Me, Myself, and I: How to Become Darned Good Company

by | May 6, 2020

So many coronies flyin’ around – so much distance, isolation, and idle time. Ticktock, ticktock. Being alone may have already been troublesome for you. But now this? What are you going to do with yourself?

Yep, perhaps you just don’t like yourself, or selected portions. And now that you’re alone, and diversion-limited, you find yourself smack-dab in the middle of your worst nightmare. You!

Would you roll your eyes and shout “Duh!” if I suggested these are terribly difficult times? Go ahead and get it out of your system. I deserve it.

One of the things that makes the pandemic response so difficult to take is the “it’s just me” factor. And I think those enduring mood and anxiety disorders are especially sensitive to it. By the way, don’t think you have to live alone to fall prey.

To make clear exactly where we’re going here, I’ll pose two questions…

  1. Do you struggle with being alone?
  2. Do you consider yourself good company?

Let those sink-in for a minute or two, because we’re going to address both. And, of course, one has much to do with the other.

All set?

Do You Struggle with Being Alone?

Even before the pandemic hit, I suspect you knew how you felt about being alone. So, then, do you struggle with it? If so, what’s it about?

I mean, it could be rooted in abandonment or rejection trauma. Or maybe there’s a deep-seated fear that you can’t cope, or care for yourself, when alone. You may think you’ll fragment to some degree and all will come crashing-down in and around you. But you’re probably fully aware it’s never happened – and never will. Dang, those cognitive distortions.

Another angle may be you just don’t know what to do with yourself. It’s possible, I suppose, that you’re easily bored. And being holed-up in the house, you’ve run out of mind-engaging material.

But maybe what’s really going-on is you don’t think you’re especially good company. Certainly that can feed into the boredom issue, but I’ll bet it runs deeper than that.

Yep, perhaps you just don’t like yourself, or selected portions. And now that you’re alone, and diversion-limited, you find yourself smack-dab in the middle of your worst nightmare. You!

Heck, what it must feel like to be locked-down with the very person you can’t stand the most. That would sure make for some unpleasant company.

Do You Consider Yourself Good Company?

how to like yourselfLet’s work a little bit with the can of worms we just opened. In doing so, I’m going to assume that, in fact, you don’t consider yourself good company. Play along here, although you may not have to act.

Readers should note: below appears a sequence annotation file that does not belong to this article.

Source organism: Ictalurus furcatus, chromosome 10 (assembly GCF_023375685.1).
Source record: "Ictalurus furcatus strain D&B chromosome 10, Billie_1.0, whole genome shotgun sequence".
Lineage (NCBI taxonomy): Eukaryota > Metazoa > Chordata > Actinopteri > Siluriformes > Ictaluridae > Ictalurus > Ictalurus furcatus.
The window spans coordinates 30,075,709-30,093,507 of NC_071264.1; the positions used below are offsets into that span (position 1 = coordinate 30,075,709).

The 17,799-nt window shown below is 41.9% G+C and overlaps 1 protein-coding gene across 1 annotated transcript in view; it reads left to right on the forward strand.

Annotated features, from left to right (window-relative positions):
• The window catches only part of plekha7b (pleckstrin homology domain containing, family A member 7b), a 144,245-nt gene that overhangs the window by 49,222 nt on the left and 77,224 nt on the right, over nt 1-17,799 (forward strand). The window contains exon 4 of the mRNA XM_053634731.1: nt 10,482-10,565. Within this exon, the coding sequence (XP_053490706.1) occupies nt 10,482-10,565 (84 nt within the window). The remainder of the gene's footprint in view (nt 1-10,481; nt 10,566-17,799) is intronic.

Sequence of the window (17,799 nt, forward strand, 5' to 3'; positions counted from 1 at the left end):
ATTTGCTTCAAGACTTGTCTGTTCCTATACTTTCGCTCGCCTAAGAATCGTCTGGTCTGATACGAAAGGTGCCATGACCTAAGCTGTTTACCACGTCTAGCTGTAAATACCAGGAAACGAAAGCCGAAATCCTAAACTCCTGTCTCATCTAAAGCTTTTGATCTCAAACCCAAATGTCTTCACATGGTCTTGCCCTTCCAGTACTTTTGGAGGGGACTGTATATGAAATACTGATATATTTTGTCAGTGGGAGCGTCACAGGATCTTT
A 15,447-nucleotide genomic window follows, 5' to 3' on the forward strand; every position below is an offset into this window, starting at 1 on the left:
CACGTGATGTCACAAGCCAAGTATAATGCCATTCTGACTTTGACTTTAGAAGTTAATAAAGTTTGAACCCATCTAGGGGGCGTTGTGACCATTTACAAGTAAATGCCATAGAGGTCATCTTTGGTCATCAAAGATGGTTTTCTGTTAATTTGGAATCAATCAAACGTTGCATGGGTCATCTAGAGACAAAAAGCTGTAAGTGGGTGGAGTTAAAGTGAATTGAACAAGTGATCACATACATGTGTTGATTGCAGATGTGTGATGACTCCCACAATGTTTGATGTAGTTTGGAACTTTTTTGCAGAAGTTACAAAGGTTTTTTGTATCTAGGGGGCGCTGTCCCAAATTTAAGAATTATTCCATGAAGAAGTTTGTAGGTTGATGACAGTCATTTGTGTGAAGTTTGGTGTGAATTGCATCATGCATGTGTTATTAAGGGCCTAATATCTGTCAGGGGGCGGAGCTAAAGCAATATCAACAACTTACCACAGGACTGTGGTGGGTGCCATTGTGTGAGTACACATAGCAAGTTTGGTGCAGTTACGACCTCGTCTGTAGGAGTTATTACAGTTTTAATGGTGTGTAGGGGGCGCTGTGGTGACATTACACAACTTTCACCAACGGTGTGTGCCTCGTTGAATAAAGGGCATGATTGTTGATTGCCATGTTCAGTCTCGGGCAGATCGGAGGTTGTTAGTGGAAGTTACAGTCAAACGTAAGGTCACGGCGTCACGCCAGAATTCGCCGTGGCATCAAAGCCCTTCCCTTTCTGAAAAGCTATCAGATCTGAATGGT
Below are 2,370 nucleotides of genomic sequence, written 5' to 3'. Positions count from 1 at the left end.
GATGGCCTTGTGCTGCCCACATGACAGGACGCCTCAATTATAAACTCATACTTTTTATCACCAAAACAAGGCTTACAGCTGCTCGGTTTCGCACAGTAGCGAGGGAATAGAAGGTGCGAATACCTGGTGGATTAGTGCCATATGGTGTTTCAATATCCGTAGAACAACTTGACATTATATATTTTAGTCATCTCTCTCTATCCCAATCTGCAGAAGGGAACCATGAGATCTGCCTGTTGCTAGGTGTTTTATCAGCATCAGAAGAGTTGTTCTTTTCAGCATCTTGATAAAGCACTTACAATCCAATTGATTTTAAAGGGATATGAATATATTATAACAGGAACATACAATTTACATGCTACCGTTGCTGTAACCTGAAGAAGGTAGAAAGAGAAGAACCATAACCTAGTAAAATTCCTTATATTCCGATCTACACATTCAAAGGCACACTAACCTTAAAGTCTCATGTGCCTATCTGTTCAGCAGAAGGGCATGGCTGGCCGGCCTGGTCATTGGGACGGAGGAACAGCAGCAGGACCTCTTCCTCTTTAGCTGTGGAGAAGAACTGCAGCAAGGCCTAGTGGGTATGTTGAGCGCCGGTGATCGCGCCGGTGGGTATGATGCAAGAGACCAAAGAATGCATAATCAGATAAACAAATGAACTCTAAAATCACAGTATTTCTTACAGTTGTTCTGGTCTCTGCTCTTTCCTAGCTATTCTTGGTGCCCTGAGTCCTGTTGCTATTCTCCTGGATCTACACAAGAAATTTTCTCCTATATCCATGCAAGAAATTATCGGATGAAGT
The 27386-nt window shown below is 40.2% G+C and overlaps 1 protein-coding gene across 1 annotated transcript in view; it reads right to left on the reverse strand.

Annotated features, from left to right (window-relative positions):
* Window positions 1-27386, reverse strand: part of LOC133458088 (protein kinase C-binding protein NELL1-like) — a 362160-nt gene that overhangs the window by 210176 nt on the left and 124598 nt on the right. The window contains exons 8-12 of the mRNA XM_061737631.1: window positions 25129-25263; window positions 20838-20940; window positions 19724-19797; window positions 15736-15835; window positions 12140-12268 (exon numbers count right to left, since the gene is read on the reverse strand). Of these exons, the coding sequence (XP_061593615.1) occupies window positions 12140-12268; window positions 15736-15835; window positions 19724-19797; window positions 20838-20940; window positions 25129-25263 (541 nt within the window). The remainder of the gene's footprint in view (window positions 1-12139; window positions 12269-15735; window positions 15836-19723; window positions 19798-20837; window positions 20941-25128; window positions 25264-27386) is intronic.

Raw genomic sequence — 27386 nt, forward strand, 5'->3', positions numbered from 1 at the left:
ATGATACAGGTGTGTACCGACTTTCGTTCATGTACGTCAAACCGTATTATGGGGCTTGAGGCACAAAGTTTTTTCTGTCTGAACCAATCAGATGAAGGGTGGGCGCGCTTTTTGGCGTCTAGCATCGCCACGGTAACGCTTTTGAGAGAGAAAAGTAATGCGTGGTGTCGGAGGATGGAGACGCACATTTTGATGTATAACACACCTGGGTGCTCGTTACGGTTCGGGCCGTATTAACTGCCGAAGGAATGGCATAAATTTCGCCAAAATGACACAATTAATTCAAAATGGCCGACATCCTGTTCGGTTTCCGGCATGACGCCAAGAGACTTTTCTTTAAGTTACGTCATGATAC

Would you agree with the following? If one doesn’t consider themselves to be good company, it’s either because they never learned how to do “it’s just me” or they simply don’t like themselves. 

What else could it be? But the bigger question is, what can we do about it?

How to Become Darned Good Company

The good news is this “it’s just me” and not-so-hot company business can be remedied.

I’ve said this numerous times here on Chipur since the pandemic restrictions began rocking our worlds. There is no better time than now – in the midst of the most trying circumstances – to inquire and learn about ourselves, and devise and implement change and growth strategies.

It’s opportunity time.

As it applies here, the first thing I want you to do is decide if your dilemma is caused by not knowing how to do “it’s just me” or you simply don’t like yourself. If you believe it’s both, choose the one that’s primary for your work.

Now, what you just did is tremendously important. Gaining insight into the foundation of an emotional or mental situation goes a long way toward its resolution.

So let’s say you chose not knowing how to do “it’s just me.” What better time than now to come up with remedies? Jot down notes on the things that make you so uncomfortable when you’re alone. Think about how you acquired each. If you successfully dealt with one or more in the past, how did you do it? Now choose a couple and get to work on the untangling.

But what if you chose not liking yourself? Seriously, it doesn’t take Sigmund Freud to get yourself through this. Start with a list of the things that supposedly make you so bad, and such lousy company. Again, make notes on how you acquired each. And deeply consider if they’re valid, beyond any agenda you may have. Yes, we do that. Then it’s time to go to work on untying the knots.

Hey, I know some of the conflicts you may be dealing with are complicated. And they may require deeper interventions than what I detailed. Still, you can get started right-away, and you may just be surprised by the results.

Try it.

Let’s Get After It

You know, we can sit here and discuss the dilemma ’til the cows come home. But that isn’t going to make us feel any better.

Here’s the deal: we’re stuck with this pandemic craziness for a while. And that means we’re going to have to cope with varying degrees of distance, isolation, and idle time. No doubt, things we find troublesome.

Guess what? We’re going to have to come to grips with ourselves.

Look, whether it’s because we don’t do “it’s just me” well or don’t like ourselves, we need to find ways to make me, myself, and I darned good company. And if we pull it off, that means we’ve taken something lastingly positive from these immediately terrible times.

And I say that makes it worth it.

By the way, are you looking for some enjoyable and meaningful reading to curl-up with? Consider my eBook, Feelings & Rhymes Through Treacherous Times.

Of course, you can always occupy your mind with hundreds of Chipur mood and anxiety disorder-related articles.

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